2 medium leeks, roughly chopped and washed
500g asparagus with the woody stalk removed, roughly chopped
1 tbsp olive oil
1 litre vegetable stock (Marigold or a good quality cube)
1 tbsp chopped chervil
1 tbsp double cream or more if you wish

  • Gently cook the leeks in the olive oil in a covered pan for three to four minutes until soft.
  • Add the asparagus and vegetable stock, bring to the boil, lightly season with salt and pepper and simmer for 10-15 minutes or until the asparagus is just soft enough to blend.
  • Blend until smooth in a liquidiser, then strain through a fine-meshed sieve.
  • Check the seasoning and add a little more salt and pepper if necessary.
  • Add the double cream and chervil, bring back to the boil and serve.
Originally published on The Independent online.

Jubilee Recipe: Coronation Chicken

Coronation chicken is the only recipe to share with you this week. We’ve been talking about sandwiches for the last few days and the Queen’s Jubilee is just a week away now. This dish was invented by chef Rosemary Hume to serve at the Queen’s coronation in 1953. It’s a firm favorite in the restaurant and while we strongly recommend you have it as a sandwich, it’s also a great accompaniment for a salad.

Coronation Chicken

Serves 6-8
Preparation Time:
 2 1/2 hours

2- to 4-lb whole chicken
1 onion, peeled and chopped
2 tablespoons butter
1/4 cup curry powder
1/4 cup tomato puree
1/2 cup red wine
1 bay leaf
Juice of 1/2 lemon
4 cans of apricot halves, drained of their juice
1/4 cup mango chutney
Salt and pepper
1 cup mayonnaise

  •  Roast the chicken in a preheated 350F oven for 1 1/2-2 hours. Cover with foil so the chicken doesn’t dry out, and make sure the pan has been oiled.
  • Over medium heat, saute the onion in the butter. Add the curry powder, tomato puree, red wine, bay leaf, lemon juice, apricots and chutney and simmer until reduced to quite a thick consistency.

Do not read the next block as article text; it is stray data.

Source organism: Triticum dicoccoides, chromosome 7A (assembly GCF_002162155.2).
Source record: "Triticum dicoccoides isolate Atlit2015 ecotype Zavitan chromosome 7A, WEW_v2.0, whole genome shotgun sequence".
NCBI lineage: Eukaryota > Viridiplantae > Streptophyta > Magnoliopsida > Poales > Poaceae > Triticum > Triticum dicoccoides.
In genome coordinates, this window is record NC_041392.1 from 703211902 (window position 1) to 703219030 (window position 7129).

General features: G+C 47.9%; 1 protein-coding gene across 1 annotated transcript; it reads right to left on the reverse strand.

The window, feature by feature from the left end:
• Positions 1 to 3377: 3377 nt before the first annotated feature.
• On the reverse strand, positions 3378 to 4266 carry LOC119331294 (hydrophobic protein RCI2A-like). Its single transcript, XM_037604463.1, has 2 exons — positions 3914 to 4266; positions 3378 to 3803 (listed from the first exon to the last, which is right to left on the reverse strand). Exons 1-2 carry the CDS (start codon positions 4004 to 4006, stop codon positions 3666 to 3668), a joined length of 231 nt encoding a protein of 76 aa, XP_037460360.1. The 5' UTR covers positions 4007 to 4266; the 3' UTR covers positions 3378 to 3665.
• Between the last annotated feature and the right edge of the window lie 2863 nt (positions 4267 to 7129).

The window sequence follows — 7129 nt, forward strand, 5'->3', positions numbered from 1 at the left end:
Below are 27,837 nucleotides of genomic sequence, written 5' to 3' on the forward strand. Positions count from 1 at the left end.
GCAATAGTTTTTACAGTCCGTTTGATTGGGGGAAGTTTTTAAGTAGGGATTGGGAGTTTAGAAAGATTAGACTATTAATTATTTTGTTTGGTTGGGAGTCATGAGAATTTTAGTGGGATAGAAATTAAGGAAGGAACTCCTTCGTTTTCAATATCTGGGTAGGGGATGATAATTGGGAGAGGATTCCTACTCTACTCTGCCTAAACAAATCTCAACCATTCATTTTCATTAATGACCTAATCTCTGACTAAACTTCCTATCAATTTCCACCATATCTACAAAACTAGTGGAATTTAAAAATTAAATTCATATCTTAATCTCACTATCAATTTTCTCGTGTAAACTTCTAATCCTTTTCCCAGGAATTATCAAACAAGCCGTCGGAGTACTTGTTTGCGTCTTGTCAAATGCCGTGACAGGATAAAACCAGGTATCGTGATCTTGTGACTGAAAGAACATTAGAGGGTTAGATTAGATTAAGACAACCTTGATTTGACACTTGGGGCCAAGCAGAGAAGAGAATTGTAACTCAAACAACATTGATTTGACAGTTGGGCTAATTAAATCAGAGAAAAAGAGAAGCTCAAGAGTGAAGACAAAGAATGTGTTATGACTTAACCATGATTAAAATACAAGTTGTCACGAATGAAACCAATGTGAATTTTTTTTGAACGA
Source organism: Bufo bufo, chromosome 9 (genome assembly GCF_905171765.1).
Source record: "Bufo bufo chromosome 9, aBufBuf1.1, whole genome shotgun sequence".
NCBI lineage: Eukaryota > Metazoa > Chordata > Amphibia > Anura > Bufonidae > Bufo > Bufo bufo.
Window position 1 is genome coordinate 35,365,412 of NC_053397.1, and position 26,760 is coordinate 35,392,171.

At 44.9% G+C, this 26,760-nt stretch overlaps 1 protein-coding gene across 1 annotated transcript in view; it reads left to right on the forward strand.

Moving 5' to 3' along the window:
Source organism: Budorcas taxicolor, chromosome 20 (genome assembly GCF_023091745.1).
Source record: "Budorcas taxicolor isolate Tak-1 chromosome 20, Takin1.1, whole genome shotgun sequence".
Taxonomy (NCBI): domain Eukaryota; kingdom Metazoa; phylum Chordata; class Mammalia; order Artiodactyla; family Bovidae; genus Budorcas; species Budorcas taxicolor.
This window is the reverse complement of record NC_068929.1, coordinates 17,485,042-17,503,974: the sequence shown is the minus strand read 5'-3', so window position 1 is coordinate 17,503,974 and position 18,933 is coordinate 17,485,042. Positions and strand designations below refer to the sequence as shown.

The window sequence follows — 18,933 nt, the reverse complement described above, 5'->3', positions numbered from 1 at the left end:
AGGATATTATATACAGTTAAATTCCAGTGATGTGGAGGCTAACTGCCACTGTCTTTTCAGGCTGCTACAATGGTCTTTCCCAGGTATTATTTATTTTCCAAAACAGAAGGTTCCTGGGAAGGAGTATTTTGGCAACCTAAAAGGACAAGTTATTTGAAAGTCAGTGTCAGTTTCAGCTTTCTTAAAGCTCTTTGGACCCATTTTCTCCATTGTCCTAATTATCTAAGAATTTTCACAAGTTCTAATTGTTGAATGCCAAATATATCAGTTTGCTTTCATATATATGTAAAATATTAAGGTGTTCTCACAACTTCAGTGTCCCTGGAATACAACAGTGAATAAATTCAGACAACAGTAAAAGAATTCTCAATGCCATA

• Add salt and pepper to taste. Remove and discard the bay leaf.
  • Cool down then stir in the mayonnaise.
  • Skin, bone, and chop the chicken. Cool and add to the mayonnaise mixture.
  • Make more spicy if you wish. Divine in sandwiches!

Will & Kate’s Wedding Cake Recipe

It’s wedding week, and time for our Thursday recipe. Any guesses what we might be sharing with you today? While the best man’s speech, the throwing of the bouquet and the inebriated uncle are all great, there’s one tradition that trumps the lot for us… the cake! And we feel we’ve outdone ourselves somewhat this week, by digging out THE recipe for Will & Kate’s wedding cake last year. It’s from the fantastic Phatfoodie blog, which is well worth a peruse, especially if hungry!

Will & Kate’s Royal Wedding Cake Recipe

Vintage Glamour Wedding Cake

served at Prince William’s and Princess Catherine’s Royal Wedding Reception, April 29, 2011

A Note From Pastry Chef Fiona Cairns:

A beautiful three-tiered timeless classic, this could take center stage at any wedding feast. It can be baked and decorated at least a month in advance and there are no colors to mix as the entire scheme is in ivory fondant with highlights of gold (you could also make this cake in white and gold.) If you break down each stage, giving yourself plenty of time, you may find it easier than you think.

Serves about 120-150 people

Ingredients for the Cake: One 6-inch square (3-inch deep) square cake pan